As 16 Mile Creek meanders down the canyon that bears its name, some 1400+ miles from Chicago's Union Station, the give and take between the water and the Milwaukee Road right of way continues its graceful play.  While the creek wanders back and forth between the canyon walls, the railroad transcon lofts itself over and across again and again.  The surveyors and engineers laid a smooth path down this canyon, evident even 100 years after the line was plotted.

Today the canyon and the old railroad through it are likely best known for fly fishing.   Fishermen can be seen gracefully placing their flies in and amongst the eddies and pools that dot the flowing stream.  Instead of Thunderhawk freight trains, bridges like the one above play host to rubber waders and fishing tackle - especially in beautiful Montana summer weather.  

Like many places the line traverses, modern amenities seem woefully out of sorts.  The texting of a touch phone or the glow of a tablet are revealed instantly as superficial distractions - robbing us travelers of precious time, and the surrounding depths of life.  Here in the canyon, out with the fly fishermen and ghosts of Little Joe electrics on a beautiful summer day, there seems to be so much more to the story.  Times and places like these are doorways to something bigger and something lasting.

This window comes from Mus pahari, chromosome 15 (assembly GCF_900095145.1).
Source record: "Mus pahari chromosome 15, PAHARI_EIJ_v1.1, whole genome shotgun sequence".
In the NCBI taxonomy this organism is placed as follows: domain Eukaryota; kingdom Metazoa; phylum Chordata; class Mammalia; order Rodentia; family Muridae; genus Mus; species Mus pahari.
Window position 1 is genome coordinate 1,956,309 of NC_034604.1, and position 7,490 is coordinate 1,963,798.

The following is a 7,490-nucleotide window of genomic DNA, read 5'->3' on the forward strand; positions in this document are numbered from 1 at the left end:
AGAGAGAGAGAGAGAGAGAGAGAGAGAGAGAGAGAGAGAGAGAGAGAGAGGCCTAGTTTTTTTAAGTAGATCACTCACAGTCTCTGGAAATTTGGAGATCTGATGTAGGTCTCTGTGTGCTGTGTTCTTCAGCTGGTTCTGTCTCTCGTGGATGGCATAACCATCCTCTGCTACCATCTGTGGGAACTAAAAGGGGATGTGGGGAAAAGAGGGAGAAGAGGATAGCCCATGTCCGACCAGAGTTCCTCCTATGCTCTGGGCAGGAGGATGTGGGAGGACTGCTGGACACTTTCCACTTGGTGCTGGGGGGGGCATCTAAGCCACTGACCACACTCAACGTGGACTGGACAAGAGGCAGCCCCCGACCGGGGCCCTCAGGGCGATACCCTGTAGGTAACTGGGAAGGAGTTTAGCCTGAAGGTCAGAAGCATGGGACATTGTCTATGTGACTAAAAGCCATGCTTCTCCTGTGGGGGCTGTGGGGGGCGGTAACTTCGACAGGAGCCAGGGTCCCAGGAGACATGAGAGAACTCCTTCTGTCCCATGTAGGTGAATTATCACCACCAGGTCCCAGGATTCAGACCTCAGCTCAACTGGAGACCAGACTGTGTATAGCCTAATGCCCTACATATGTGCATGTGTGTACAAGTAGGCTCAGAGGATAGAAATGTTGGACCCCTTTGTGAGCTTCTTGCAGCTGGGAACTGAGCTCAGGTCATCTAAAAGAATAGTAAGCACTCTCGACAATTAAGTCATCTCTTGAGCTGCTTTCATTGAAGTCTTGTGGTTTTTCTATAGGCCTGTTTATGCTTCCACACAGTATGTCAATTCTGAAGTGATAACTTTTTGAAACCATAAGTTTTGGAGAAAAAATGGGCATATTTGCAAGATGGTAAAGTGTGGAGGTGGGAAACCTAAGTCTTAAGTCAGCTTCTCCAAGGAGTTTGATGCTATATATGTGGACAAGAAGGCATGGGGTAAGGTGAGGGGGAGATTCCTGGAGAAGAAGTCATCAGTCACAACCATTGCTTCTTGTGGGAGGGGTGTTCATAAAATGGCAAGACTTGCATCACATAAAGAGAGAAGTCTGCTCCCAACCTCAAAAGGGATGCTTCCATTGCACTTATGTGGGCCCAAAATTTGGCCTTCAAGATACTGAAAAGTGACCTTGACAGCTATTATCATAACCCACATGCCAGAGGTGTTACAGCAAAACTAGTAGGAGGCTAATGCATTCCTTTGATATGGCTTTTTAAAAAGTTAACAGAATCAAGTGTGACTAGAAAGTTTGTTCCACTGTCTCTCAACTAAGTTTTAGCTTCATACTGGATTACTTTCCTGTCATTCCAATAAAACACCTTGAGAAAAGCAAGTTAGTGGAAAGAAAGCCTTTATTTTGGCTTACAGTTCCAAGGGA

JJ4h340 said…
I have been reading your blog for some time now and your photos and written entries are magnificent and I thank you so much for sharing them.

I was able to spend some time this summer exploring the old Milwaukee in central and western Washington state, and to call it scenic is an understatement.

Awhile back you posted about your scale model and grain cars (the model is also very well done) and I thought I would share this old Milwaukee 100 tonner I captured at an elevator in western Kansas this fall, just one small piece from America's Resourceful Railroad.

Thank you


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